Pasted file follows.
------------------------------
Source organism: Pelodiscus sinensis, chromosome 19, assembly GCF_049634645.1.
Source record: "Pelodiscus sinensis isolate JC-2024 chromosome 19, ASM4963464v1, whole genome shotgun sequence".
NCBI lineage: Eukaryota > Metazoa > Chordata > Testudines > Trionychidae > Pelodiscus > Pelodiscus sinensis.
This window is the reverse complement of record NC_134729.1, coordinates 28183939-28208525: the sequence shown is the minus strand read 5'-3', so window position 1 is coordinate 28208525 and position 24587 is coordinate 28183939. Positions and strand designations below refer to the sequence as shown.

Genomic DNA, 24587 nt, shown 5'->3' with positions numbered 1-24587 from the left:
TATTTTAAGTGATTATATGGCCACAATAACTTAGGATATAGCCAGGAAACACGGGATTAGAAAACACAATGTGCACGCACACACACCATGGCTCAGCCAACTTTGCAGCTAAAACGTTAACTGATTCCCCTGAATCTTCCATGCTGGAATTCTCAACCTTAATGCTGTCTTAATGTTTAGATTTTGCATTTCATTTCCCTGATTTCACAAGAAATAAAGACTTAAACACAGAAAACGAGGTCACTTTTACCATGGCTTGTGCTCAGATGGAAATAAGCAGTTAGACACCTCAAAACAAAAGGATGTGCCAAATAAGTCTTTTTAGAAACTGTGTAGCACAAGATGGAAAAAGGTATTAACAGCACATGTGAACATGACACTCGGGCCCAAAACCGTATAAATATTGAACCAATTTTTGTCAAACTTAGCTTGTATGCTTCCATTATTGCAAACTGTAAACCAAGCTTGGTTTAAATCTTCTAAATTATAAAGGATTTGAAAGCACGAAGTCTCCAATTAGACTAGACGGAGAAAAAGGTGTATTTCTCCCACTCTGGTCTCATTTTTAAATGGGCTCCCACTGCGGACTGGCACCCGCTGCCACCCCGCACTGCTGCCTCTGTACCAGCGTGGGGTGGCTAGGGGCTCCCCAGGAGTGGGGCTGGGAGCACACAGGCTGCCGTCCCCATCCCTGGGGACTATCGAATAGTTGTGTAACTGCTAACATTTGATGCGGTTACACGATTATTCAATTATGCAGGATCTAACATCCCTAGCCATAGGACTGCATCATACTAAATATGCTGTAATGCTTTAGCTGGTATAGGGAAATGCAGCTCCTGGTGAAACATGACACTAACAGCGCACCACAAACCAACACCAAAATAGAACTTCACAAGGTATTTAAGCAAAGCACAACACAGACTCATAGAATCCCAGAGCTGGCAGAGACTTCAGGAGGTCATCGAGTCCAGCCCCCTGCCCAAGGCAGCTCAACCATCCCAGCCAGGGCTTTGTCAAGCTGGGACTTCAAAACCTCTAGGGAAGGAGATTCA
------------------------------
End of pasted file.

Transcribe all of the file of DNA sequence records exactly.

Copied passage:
Source organism: Pelodiscus sinensis, chromosome 19, assembly GCF_049634645.1.
Source record: "Pelodiscus sinensis isolate JC-2024 chromosome 19, ASM4963464v1, whole genome shotgun sequence".
NCBI lineage: Eukaryota > Metazoa > Chordata > Testudines > Trionychidae > Pelodiscus > Pelodiscus sinensis.
This window is the reverse complement of record NC_134729.1, coordinates 28183939-28208525: the sequence shown is the minus strand read 5'-3', so window position 1 is coordinate 28208525 and position 24587 is coordinate 28183939. Positions and strand designations below refer to the sequence as shown.

Genomic DNA, 24587 nt, shown 5'->3' with positions numbered 1-24587 from the left:
TATTTTAAGTGATTATATGGCCACAATAACTTAGGATATAGCCAGGAAACACGGGATTAGAAAACACAATGTGCACGCACACACACCATGGCTCAGCCAACTTTGCAGCTAAAACGTTAACTGATTCCCCTGAATCTTCCATGCTGGAATTCTCAACCTTAATGCTGTCTTAATGTTTAGATTTTGCATTTCATTTCCCTGATTTCACAAGAAATAAAGACTTAAACACAGAAAACGAGGTCACTTTTACCATGGCTTGTGCTCAGATGGAAATAAGCAGTTAGACACCTCAAAACAAAAGGATGTGCCAAATAAGTCTTTTTAGAAACTGTGTAGCACAAGATGGAAAAAGGTATTAACAGCACATGTGAACATGACACTCGGGCCCAAAACCGTATAAATATTGAACCAATTTTTGTCAAACTTAGCTTGTATGCTTCCATTATTGCAAACTGTAAACCAAGCTTGGTTTAAATCTTCTAAATTATAAAGGATTTGAAAGCACGAAGTCTCCAATTAGACTAGACGGAGAAAAAGGTGTATTTCTCCCACTCTGGTCTCATTTTTAAATGGGCTCCCACTGCGGACTGGCACCCGCTGCCACCCCGCACTGCTGCCTCTGTACCAGCGTGGGGTGGCTAGGGGCTCCCCAGGAGTGGGGCTGGGAGCACACAGGCTGCCGTCCCCATCCCTGGGGACTATCGAATAGTTGTGTAACTGCTAACATTTGATGCGGTTACACGATTATTCAATTATGCAGGATCTAACATCCCTAGCCATAGGACTGCATCATACTAAATATGCTGTAATGCTTTAGCTGGTATAGGGAAATGCAGCTCCTGGTGAAACATGACACTAACAGCGCACCACAAACCAACACCAAAATAGAACTTCACAAGGTATTTAAGCAAAGCACAACACAGACTCATAGAATCCCAGAGCTGGCAGAGACTTCAGGAGGTCATCGAGTCCAGCCCCCTGCCCAAGGCAGCTCAACCATCCCAGCCAGGGCTTTGTCAAGCTGGGACTTCAAAACCTCTAGGGAAGGAGATTCA